Once my computer has started, prompts me to log in. The login manager that I use is LightDM (However, in my days using arch linux, I used a script that automagically started X using .xinitrc when I log into tty1. That script went into .bashprofile). There isn’t much to say about a login manager because it’s pretty common. It asks for a username and a password. Then lets me choose a Xsession to log into.
Since there isn’t much to talk about the login manager, I’d also like to talk about xsession in the same post. As a more easy/common environment, I have xfce installed. To be used by my parents/brother when they occasionally use this computer. There isn’t much interesting stuff in there. However, my other and main work environment is much more interesting. Which is a plain old awesome window manager called awesome.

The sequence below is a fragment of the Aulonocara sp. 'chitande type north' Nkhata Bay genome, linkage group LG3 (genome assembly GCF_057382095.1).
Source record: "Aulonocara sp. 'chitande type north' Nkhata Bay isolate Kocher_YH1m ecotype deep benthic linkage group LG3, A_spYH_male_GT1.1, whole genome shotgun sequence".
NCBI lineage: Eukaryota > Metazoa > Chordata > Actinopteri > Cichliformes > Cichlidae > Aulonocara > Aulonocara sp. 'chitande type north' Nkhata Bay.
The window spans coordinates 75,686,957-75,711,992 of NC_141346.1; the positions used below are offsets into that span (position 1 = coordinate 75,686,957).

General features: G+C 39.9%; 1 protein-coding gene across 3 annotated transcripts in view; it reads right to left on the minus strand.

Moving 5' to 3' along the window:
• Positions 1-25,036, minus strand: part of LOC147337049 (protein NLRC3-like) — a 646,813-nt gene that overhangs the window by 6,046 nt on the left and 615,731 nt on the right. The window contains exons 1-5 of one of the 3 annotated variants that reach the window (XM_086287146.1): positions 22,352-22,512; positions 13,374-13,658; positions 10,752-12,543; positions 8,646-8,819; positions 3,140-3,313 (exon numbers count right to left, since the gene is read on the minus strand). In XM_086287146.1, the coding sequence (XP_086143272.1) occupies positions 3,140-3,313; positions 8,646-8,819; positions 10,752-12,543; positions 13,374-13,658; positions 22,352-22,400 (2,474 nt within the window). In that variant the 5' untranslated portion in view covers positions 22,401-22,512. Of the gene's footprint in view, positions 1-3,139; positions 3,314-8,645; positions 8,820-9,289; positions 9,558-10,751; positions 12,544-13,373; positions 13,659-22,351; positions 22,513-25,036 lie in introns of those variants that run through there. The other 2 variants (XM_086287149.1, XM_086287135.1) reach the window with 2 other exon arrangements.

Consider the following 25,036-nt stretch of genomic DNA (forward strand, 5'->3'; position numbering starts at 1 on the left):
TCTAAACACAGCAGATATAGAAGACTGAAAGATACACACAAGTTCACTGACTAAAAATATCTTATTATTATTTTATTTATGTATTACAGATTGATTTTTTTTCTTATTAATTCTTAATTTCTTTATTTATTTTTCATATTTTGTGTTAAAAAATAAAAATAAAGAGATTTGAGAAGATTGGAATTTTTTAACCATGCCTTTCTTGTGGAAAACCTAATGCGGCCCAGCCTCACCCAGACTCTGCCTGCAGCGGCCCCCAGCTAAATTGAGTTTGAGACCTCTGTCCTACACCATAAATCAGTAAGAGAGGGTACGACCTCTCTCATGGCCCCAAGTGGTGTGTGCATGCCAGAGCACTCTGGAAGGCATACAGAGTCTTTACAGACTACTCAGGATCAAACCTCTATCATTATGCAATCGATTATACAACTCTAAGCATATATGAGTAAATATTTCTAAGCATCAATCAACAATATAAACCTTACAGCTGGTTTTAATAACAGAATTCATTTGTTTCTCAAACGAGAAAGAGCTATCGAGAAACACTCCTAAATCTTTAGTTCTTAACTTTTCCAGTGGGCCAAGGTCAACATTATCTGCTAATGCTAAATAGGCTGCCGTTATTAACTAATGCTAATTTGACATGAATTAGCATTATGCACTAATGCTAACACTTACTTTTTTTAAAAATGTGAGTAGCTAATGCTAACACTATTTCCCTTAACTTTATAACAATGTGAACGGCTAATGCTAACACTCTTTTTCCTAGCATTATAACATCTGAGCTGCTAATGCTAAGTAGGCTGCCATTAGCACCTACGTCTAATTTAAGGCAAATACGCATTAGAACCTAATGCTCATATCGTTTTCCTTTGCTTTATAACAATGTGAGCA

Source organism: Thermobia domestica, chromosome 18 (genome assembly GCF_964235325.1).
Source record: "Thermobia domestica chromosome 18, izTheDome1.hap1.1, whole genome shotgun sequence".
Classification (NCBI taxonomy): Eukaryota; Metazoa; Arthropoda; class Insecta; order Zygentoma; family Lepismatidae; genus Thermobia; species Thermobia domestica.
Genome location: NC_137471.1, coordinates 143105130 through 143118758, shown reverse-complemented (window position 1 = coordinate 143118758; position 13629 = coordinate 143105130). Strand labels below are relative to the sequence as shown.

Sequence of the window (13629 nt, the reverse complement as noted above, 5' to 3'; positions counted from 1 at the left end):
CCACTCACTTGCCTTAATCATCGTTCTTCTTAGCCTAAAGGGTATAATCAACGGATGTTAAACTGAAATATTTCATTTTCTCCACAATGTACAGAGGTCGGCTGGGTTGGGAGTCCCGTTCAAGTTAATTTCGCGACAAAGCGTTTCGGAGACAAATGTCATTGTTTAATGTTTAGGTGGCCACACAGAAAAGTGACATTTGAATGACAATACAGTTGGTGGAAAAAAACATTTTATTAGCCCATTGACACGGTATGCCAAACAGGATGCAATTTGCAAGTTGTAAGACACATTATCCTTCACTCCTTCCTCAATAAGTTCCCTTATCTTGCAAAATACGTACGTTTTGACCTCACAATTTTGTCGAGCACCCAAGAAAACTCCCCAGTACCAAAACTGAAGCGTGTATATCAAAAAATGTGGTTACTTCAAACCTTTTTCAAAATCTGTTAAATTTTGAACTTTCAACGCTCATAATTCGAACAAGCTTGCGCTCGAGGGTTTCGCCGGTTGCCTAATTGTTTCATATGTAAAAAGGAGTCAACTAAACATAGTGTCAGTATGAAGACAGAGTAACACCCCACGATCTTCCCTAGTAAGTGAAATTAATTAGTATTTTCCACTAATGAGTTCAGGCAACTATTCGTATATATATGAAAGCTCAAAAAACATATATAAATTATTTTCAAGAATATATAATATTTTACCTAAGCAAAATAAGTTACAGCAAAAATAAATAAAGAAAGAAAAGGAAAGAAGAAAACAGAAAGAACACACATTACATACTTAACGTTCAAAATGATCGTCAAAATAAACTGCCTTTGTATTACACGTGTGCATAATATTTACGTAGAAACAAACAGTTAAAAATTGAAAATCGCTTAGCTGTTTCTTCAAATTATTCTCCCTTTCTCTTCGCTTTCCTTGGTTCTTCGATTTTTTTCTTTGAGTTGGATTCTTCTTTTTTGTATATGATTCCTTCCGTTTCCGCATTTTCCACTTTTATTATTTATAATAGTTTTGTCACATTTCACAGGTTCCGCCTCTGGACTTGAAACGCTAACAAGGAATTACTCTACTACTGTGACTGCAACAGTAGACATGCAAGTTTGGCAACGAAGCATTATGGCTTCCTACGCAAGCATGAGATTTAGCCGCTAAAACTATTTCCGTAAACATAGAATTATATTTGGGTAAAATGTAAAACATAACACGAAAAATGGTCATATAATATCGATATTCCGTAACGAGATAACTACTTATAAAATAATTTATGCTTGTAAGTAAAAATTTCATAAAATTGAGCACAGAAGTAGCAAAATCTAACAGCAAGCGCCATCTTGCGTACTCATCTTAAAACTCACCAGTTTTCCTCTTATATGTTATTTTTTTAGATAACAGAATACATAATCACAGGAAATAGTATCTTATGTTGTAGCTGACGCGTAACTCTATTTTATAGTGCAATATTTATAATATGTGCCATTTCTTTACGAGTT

It will take another post to describe all the nitty gritty details about how awesome is set up, however, what I’d like to share in this post is, how I start awesome from the login manager. It’s not a very fancy trick, it’s not even a trick. It’s the classic way to opening a session. It’s a file called .xsession in my home directory. It’s a bash script that is run every time I start X with startx command or in my case, by LightDM every time I log in. My current .xsession file is as following. You can see all the applications that are started automagically when I log in to my computer.
exec xmodmap .Xmodmap & exec urxvtd & exec ~/scripts/xflux -l 23 & exec conky & exec conky -c ~/.conkytime & exec thunar & #(sleep 4 && exec awsetbg -r ~/wallpapers/) & exec dropbox start & exec xfce4-clipman & exec firefox & exec emacs --daemon & exec goldendict & exec mpd ~/.mpd/config & exec awesome